NSW slashes home insurance premiums
Home insurance premiums to get cheaper in NSW, how to turn Optus outage data into cash, and tips to spot fake reviews ahead of Black Friday. Here are five things you may have missed this week.
NSW homeowners set to save up to 18% on insurance
NSW Premier Chris Minns this week scrapped the Emergency Services Levy (ESL), which bumps up the state's home insurance premiums by as much as 18% each year.
All other mainland states have removed similar levies, and by lagging behind, NSW homeowners pay around three times the state taxes on cover as Victorians.
As a guide to the hip pocket impact of the ESL, the Actuaries Institute found the average home insurance premium across NSW is $2600. Around $400 or more of this total can go towards the ESL.
The Insurance Council of Australia (ICA) has campaigned for more than a decade for the removal of the ESL.
It says, "The (ESL) tax penalises those who pay insurance amid a cost-of-living crunch and at a time when worsening extreme weather means cover is needed more than ever."
The ICA adds that abolishing the ESL on insurance will see the cost of home cover drop by as much as 15% on average.
How to turn Optus outage data into cash
Optus is handing out 200GB of free data to customers as an olive branch for last week's extended outage.
But it has failed to hit the sweet spot for some customers.
Optus users venting on Reddit have pointed out that many people don't use their full monthly data allowance. Others are on unlimited data plans to begin with.
Tech guru Trevor Long has suggested a hack that could turn the 200GB of free data into $20 hard coin.
Posting on his EFTM site, Long explains that an Optus user with a $69 plan offering 220GB of data could ask to move down to the $49 plan.
This would normally have just 30GB of data, but that's now ramped up by the free 200GB data handout.
Long explains, "You're actually back to square one - same amount of data to use (or a touch more), and $20 extra dollars in your pocket for Christmas!"
If you're on an unlimited data plan, you may opt to donate the 200GB data handout to charity. The Optus website explains how to do this.
The Smith Family and The Salvos are among the charities that benefit from data donated by Optus customers.
Aussies contribute to fake reviews
With the Black Friday sales due to kick off on November 24, keen shoppers will be checking out online reviews to see how products stack up.
The problem is that fake reviews are rife.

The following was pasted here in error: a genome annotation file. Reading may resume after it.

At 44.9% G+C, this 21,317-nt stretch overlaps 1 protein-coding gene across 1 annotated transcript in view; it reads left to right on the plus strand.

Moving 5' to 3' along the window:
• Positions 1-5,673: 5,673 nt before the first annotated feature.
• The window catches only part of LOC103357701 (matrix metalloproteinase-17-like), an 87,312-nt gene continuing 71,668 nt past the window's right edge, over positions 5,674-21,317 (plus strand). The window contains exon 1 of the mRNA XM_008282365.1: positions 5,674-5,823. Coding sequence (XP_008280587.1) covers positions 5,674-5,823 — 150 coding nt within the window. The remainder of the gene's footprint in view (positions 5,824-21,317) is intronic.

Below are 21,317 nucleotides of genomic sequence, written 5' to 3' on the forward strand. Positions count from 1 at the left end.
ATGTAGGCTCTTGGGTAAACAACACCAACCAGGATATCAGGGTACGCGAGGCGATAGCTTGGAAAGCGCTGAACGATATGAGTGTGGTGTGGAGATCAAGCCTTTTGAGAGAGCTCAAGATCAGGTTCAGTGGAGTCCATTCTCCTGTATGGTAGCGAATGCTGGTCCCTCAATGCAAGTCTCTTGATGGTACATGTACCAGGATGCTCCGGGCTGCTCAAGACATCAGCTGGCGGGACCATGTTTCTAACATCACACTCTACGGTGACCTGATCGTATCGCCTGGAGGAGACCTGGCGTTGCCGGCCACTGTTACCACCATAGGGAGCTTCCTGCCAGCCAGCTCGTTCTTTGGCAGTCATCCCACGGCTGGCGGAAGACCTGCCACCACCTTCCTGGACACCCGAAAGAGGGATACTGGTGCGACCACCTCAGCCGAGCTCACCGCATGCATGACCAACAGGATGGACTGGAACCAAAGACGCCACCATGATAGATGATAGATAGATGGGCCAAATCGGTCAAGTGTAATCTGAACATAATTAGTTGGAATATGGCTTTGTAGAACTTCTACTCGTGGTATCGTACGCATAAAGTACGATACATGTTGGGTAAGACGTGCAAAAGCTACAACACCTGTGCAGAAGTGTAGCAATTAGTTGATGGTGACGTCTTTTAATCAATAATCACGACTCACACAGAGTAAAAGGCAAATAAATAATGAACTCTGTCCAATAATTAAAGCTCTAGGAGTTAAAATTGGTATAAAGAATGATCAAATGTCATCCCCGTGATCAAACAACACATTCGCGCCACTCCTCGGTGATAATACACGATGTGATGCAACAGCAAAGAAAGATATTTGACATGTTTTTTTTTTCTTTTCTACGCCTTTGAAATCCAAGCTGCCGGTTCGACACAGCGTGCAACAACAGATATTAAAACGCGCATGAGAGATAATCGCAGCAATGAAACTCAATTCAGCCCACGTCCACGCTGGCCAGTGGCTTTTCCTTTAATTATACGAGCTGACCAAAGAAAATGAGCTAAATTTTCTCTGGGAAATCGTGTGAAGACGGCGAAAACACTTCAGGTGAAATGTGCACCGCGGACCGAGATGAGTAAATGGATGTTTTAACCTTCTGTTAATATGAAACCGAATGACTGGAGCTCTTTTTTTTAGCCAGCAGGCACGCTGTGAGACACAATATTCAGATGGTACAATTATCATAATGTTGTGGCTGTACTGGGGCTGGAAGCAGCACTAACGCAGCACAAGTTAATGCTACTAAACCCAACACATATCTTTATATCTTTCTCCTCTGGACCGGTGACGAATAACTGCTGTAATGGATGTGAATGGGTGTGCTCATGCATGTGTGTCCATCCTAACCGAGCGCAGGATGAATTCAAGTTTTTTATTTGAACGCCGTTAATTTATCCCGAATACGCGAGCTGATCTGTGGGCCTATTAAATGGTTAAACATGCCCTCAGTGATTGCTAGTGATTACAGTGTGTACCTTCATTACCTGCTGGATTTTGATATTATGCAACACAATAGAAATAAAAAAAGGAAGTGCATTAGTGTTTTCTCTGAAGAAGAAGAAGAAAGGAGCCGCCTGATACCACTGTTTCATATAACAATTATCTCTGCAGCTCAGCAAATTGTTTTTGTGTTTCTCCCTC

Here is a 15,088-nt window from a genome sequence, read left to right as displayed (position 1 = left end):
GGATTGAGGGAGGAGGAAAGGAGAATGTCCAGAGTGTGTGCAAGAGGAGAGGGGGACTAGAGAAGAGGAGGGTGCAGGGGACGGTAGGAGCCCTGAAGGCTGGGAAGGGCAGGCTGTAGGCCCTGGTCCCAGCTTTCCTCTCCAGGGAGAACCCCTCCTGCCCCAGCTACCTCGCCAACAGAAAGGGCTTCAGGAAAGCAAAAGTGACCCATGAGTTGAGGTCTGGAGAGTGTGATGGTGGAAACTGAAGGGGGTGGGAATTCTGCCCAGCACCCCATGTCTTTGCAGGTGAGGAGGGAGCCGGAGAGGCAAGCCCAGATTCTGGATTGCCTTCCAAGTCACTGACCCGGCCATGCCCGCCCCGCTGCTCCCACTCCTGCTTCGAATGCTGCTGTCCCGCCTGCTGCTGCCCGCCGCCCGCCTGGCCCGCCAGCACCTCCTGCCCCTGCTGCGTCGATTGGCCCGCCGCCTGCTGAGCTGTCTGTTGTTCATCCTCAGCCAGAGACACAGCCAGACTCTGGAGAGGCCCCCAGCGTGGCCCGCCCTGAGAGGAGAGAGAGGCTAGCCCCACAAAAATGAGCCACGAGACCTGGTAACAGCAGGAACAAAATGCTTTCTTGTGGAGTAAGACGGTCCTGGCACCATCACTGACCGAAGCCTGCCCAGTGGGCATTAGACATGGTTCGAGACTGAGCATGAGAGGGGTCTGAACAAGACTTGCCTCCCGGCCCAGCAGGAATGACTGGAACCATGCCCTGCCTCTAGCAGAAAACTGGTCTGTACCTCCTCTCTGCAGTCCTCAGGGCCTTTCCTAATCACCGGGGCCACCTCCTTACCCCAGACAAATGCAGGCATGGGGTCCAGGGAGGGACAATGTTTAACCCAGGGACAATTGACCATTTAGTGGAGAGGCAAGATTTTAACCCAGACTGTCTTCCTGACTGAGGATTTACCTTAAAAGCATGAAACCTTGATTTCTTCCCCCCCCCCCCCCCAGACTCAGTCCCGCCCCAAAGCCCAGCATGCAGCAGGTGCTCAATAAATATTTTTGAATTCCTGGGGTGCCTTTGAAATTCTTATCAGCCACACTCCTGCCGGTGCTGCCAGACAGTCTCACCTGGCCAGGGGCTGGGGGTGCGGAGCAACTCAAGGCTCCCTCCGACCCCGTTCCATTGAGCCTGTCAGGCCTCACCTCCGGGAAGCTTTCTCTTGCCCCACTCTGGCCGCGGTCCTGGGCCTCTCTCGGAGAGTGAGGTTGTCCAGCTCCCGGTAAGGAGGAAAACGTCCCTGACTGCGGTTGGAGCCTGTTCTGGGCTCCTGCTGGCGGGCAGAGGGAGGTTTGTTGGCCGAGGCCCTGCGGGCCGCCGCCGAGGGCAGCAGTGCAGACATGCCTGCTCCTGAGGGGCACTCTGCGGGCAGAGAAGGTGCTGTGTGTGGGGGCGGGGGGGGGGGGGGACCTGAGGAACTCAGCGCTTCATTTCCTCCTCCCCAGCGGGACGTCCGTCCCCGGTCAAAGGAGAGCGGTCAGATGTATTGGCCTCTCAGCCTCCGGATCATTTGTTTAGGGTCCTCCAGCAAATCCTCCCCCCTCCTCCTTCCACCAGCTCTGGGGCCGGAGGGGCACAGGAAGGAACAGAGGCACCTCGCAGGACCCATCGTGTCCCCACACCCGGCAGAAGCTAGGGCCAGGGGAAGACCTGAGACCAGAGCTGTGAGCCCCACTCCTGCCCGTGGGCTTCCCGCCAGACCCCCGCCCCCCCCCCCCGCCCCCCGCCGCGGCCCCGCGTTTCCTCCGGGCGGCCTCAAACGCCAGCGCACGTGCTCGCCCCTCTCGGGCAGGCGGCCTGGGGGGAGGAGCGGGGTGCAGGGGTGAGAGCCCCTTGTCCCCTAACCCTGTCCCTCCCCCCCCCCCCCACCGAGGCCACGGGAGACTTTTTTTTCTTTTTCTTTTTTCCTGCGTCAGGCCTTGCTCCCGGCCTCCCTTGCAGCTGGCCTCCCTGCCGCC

And Aussies are contributing to the problem.
In a national survey, consumer group CHOICE found 10% of respondents admitted to writing a product review because they were given an incentive, such as a discount or cashback.
Despite platforms investing in tools and systems to detect and remove fake reviews, CHOICE's Marg Rafferty, says, "Fake reviews influence millions in sales every year."
CHOICE offers tips to help sort the fakes from the facts:
- Be sceptical about over-the-top or rave reviews
- Be wary of one-word or generic reviews like 'amazing' or 'will buy again'. They may be genuine, but the fact they don't mention the reviewer's experience of the product is often suspicious.
- Be cautious if no one has written a negative review. No product is perfect for everyone and reviews should usually reflect that.
Not all lenders have responded equally to latest rate hike
Data from RateCity shows most lenders didn't miss a beat hiking their variable home loan rates following the Reserve Bank's 0.25% November rate rise.
But not all lenders have jacked up mortgage rates by 0.25%.
Borrowers with G&C Mutual Bank will see their variable rate jump by up to 0.40%. But they're still likely to be in front financially. G&C's variable mortgage rates start at just 6.05%.
At the other end of the scale, Transport Mutual Credit Union has lifted its home loan rate by a mere 0.15%.
Here too though, the rate response doesn't paint the full picture. Transport Mutual Credit Union's basic variable rate is 8.48%.
For context, Mozo says the average variable rate is now 6.62%.
Expect to pay more if you're with one of the big banks.
Across the four major banks, the average variable rate is 7.21% - 0.59% higher than the market average.
Tic:Toc becomes Tiimely Home
Fintech lender Tic:Toc has had a name change, rebranding to Tiimely Home, and calling its home loan product Tiimely Own.
The lender says the new name reflects its ability to assess loan applications "much faster than the average lender".
The only surprising aspect of the rebrand is that it took so long to happen given the understandable confusion with the TikTok social media app.
Tiimely will continue to be backed by Bendigo and Adelaide Bank.
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